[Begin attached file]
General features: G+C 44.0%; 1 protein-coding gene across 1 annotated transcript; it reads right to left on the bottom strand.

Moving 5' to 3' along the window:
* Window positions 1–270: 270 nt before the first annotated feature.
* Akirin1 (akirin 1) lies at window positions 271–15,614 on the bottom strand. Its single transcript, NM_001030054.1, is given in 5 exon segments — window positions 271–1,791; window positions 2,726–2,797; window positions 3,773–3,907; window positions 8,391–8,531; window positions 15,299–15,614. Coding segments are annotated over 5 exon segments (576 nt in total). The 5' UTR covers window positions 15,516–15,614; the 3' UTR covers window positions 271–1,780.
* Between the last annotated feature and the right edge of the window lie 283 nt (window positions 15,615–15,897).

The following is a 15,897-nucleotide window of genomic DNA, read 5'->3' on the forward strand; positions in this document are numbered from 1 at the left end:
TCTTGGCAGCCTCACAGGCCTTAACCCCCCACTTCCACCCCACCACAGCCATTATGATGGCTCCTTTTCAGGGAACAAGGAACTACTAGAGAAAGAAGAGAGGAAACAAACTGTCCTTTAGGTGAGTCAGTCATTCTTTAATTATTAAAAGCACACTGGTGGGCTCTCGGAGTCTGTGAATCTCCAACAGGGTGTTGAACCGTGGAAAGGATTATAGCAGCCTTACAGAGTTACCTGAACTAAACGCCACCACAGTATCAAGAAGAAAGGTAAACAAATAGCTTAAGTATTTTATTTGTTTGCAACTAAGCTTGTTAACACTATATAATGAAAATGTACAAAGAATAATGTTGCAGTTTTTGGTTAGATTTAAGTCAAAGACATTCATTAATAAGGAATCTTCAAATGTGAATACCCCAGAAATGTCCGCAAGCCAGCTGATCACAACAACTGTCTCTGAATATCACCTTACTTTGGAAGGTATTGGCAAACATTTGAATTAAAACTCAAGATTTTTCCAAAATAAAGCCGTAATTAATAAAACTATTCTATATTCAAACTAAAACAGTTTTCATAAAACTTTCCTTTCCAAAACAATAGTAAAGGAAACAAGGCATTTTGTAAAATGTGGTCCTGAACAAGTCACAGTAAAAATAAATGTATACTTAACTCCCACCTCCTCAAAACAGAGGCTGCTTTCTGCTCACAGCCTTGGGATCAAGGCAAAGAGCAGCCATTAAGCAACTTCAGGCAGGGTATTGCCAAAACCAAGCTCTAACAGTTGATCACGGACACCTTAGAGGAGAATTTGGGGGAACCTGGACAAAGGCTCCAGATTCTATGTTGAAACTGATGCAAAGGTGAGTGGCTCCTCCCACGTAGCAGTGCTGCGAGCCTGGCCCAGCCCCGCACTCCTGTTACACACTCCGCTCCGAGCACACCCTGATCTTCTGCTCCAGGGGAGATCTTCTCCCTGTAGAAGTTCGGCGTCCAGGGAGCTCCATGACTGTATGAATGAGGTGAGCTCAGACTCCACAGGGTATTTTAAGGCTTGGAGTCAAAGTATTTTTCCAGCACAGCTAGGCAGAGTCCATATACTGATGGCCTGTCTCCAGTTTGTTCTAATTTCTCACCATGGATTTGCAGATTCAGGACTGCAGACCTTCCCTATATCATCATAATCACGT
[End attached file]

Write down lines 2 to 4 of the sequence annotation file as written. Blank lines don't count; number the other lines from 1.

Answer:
Moving 5' to 3' along the window:
* Window positions 1–270: 270 nt before the first annotated feature.
* Akirin1 (akirin 1) lies at window positions 271–15,614 on the bottom strand. Its single transcript, NM_001030054.1, is given in 5 exon segments — window positions 271–1,791; window positions 2,726–2,797; window positions 3,773–3,907; window positions 8,391–8,531; window positions 15,299–15,614. Coding segments are annotated over 5 exon segments (576 nt in total). The 5' UTR covers window positions 15,516–15,614; the 3' UTR covers window positions 271–1,780.